The message that sends is that his prayer time is more valuable than a non-Muslim’s life, even when a prompt response to an emergency is an essential function of his job.
“Woman died after Muslim nurse refused to help as he was praying,” from the Telegraph, March 23 (thanks to all who sent this in):
Alzheimer’s sufferer Dorothy Griffiths, 87, was found sitting down after staff heard a bang and a carer went to the office for help to lift her.
But agency nurse Abdul Bhutto, who was in charge, said they would have to wait.
Carer Zoe Shaw told the Sheffield hearing: “It took between five and ten minutes because he was praying upstairs in the office on his prayer mat. A staff member told me we had to wait for him to finish.”
An ambulance was not called for nearly four hours after Mrs Griffiths fell from bed and cut her head and suffered a gash to her hip at the privately-run Valley Park Nursing Home in Wombwell, near Barnsley.
She died later in hospital. Mr Bhutto failed to appear at the inquest and a summons had to be issued for him to attend the resumed hearing later in the year.
Assistant deputy coroner Donald Coutts-Wood said he had contacted him during a recess and he denied being the duty nurse that night and said he had been there on a course.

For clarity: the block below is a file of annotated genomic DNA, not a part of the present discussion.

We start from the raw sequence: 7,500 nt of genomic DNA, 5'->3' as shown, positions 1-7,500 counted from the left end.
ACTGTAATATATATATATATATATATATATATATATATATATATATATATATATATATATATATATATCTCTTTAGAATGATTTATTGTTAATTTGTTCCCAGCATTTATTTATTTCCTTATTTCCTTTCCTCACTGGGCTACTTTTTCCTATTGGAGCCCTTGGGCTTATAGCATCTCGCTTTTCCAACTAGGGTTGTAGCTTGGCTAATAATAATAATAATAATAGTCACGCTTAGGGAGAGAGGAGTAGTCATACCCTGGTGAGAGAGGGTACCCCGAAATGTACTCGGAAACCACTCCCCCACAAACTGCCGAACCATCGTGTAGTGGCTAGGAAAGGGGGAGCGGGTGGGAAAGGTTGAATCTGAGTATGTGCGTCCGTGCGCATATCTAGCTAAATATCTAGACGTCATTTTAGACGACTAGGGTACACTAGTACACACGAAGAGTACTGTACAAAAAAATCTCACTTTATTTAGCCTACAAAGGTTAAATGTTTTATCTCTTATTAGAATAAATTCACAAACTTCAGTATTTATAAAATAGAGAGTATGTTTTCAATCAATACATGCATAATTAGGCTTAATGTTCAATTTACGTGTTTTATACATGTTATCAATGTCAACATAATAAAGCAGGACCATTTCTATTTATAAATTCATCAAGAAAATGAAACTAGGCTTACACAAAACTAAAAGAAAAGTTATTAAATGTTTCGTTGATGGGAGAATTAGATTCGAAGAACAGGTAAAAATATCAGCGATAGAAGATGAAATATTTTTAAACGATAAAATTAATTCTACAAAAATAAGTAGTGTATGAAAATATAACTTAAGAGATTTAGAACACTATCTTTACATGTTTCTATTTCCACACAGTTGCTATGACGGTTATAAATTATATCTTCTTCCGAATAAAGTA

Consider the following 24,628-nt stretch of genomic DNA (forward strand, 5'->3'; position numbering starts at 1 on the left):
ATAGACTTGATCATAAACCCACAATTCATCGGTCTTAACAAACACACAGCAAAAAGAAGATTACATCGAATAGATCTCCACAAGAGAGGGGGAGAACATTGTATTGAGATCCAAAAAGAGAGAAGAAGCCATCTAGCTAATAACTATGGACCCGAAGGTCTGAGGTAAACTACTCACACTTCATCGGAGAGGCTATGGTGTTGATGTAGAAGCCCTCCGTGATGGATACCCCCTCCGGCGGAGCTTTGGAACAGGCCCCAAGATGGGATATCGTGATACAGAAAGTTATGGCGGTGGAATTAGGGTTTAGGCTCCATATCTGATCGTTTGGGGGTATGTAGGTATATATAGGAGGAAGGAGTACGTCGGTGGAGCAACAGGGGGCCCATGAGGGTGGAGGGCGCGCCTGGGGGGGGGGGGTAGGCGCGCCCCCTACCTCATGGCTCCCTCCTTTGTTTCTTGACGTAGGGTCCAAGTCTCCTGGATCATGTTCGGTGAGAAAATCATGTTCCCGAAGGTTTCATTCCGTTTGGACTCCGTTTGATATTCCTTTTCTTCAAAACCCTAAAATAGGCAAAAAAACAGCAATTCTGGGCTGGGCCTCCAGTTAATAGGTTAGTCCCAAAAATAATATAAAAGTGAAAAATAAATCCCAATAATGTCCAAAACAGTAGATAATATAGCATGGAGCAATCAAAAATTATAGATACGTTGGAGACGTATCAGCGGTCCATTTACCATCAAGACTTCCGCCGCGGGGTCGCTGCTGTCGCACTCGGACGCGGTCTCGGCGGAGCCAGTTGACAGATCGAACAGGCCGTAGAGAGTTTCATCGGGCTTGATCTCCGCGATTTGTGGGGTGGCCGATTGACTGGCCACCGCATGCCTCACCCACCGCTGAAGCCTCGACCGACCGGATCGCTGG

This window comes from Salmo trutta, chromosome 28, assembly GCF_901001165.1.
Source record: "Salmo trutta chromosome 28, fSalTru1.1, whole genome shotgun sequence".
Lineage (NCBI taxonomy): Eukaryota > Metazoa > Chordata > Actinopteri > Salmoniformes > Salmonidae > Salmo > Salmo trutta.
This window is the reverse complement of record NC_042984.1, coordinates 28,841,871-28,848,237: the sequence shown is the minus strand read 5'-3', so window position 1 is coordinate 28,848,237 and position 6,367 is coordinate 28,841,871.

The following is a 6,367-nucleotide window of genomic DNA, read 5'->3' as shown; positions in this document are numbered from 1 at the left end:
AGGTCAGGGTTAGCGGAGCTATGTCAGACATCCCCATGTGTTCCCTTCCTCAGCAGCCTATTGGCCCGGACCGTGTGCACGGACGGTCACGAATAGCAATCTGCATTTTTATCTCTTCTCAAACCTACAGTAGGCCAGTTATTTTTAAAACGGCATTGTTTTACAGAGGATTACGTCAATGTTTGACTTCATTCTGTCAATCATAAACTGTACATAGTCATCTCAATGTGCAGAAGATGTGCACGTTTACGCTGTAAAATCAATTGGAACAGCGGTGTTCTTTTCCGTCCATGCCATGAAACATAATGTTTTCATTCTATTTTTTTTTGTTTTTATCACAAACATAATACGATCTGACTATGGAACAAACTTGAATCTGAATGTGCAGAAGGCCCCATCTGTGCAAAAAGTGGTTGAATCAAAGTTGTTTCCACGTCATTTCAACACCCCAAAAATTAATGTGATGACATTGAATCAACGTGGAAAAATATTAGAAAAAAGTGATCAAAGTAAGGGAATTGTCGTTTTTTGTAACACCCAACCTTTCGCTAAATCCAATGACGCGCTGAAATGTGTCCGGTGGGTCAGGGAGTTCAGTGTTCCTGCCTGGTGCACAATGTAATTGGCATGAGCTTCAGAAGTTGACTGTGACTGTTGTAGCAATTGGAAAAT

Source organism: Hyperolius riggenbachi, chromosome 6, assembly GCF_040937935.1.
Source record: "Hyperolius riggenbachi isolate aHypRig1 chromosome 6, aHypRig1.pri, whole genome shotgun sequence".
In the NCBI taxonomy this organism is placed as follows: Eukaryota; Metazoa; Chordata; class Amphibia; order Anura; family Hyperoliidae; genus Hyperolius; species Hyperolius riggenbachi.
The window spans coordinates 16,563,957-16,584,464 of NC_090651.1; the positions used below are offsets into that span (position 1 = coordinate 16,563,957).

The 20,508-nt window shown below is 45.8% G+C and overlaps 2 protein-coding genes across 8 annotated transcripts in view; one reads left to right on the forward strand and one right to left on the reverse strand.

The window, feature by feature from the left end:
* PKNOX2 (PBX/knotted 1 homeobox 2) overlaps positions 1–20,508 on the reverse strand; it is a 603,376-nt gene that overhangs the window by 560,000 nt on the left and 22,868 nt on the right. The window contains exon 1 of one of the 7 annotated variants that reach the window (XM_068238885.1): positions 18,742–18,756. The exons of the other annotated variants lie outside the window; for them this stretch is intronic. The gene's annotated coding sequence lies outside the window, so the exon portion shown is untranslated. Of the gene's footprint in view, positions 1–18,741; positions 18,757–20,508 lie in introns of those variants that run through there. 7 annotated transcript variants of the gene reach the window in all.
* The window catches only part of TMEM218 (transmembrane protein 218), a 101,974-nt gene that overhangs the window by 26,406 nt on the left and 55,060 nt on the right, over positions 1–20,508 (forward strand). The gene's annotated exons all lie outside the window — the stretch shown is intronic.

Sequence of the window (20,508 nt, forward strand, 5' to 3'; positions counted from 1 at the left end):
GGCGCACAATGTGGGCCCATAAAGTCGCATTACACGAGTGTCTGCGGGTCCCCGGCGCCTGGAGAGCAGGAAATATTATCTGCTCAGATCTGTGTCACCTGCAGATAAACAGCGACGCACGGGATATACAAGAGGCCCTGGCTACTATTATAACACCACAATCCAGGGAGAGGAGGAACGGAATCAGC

Mrs Griffiths, the widow of former Barnsley footballer Steve Griffiths, who used to live in Wombwell, had been a resident at the home since 2009 and died last November.
She was put to bed at 9.45pm on October 24 and checked checked every two hours, according to Zoe Shaw.
The old lady was using the toilet at 4am and Mrs Shaw went to an office to fill in paperwork.
She said Mrs Griffiths was not prone to falls and was not considered “at risk”.
She and another carer found her on the floor and Mrs Shaw went to get help from Mr Bhutto. He was the most senior nurse on night duty at the home, run by the Mimosa Healthcare Group, because the senior carer was unable to work havning [sic[ been on duty for six of the previous seven nights.
When Mr Bhutto arrived he checked the pensioner’s limbs, took her blood presssure and pulse while she was still on the floor and told the carers to put her back into bed.
But instead Mrs Shaw, worried that she might fall again, washed the old lady, dressed her and took her to the office while she carried on filling forms.
At about 5.45am she took her to the lounge and said she was “talking fine” and walking around.
But at breakfast-time when the residents were being offered a cup of tea Mrs Griffiths was found unresponsive and an ambulance was called at about 7.30am.
Mrs Shaw, who broke down and wept in the witness box, said she would have called an ambulance immediately after the fall but had only since discovered that staff could override a nurses’ decision.
Speaking after the inquest was adjourned Dorothy’s daughter Jean David, 61, said: “We are quite upset that Mr Bhutto hadn’t appeared and we are having to come here again particularly as my brother is having to come up from Staffordshire. We would like it to have been done and dusted but we can’t leave it without his evidence.”